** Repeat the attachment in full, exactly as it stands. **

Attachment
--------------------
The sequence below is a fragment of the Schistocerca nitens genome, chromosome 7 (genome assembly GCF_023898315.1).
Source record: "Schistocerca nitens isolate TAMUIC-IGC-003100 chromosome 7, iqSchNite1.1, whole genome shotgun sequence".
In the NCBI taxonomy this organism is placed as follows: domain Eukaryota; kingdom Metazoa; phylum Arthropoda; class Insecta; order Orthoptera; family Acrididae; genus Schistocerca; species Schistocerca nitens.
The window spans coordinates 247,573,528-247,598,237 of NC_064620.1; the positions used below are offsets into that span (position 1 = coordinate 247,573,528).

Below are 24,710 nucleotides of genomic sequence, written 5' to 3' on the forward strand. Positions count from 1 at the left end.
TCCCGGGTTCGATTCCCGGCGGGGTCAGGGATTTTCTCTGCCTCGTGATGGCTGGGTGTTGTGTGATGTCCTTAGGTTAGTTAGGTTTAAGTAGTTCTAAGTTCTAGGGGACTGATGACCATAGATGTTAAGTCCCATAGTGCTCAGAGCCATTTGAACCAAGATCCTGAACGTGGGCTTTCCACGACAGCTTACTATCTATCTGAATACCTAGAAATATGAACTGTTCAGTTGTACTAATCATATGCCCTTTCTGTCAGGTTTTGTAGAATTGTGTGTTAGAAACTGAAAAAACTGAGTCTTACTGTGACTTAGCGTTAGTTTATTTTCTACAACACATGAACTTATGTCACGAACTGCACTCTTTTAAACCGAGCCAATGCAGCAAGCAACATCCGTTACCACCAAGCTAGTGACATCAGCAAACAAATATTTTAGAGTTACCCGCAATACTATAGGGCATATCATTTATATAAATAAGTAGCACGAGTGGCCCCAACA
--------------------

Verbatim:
The sequence below is a fragment of the Schistocerca nitens genome, chromosome 7 (genome assembly GCF_023898315.1).
Source record: "Schistocerca nitens isolate TAMUIC-IGC-003100 chromosome 7, iqSchNite1.1, whole genome shotgun sequence".
In the NCBI taxonomy this organism is placed as follows: domain Eukaryota; kingdom Metazoa; phylum Arthropoda; class Insecta; order Orthoptera; family Acrididae; genus Schistocerca; species Schistocerca nitens.
The window spans coordinates 247,573,528-247,598,237 of NC_064620.1; the positions used below are offsets into that span (position 1 = coordinate 247,573,528).

Below are 24,710 nucleotides of genomic sequence, written 5' to 3' on the forward strand. Positions count from 1 at the left end.
TCCCGGGTTCGATTCCCGGCGGGGTCAGGGATTTTCTCTGCCTCGTGATGGCTGGGTGTTGTGTGATGTCCTTAGGTTAGTTAGGTTTAAGTAGTTCTAAGTTCTAGGGGACTGATGACCATAGATGTTAAGTCCCATAGTGCTCAGAGCCATTTGAACCAAGATCCTGAACGTGGGCTTTCCACGACAGCTTACTATCTATCTGAATACCTAGAAATATGAACTGTTCAGTTGTACTAATCATATGCCCTTTCTGTCAGGTTTTGTAGAATTGTGTGTTAGAAACTGAAAAAACTGAGTCTTACTGTGACTTAGCGTTAGTTTATTTTCTACAACACATGAACTTATGTCACGAACTGCACTCTTTTAAACCGAGCCAATGCAGCAAGCAACATCCGTTACCACCAAGCTAGTGACATCAGCAAACAAATATTTTAGAGTTACCCGCAATACTATAGGGCATATCATTTATATAAATAAGTAGCACGAGTGGCCCCAACA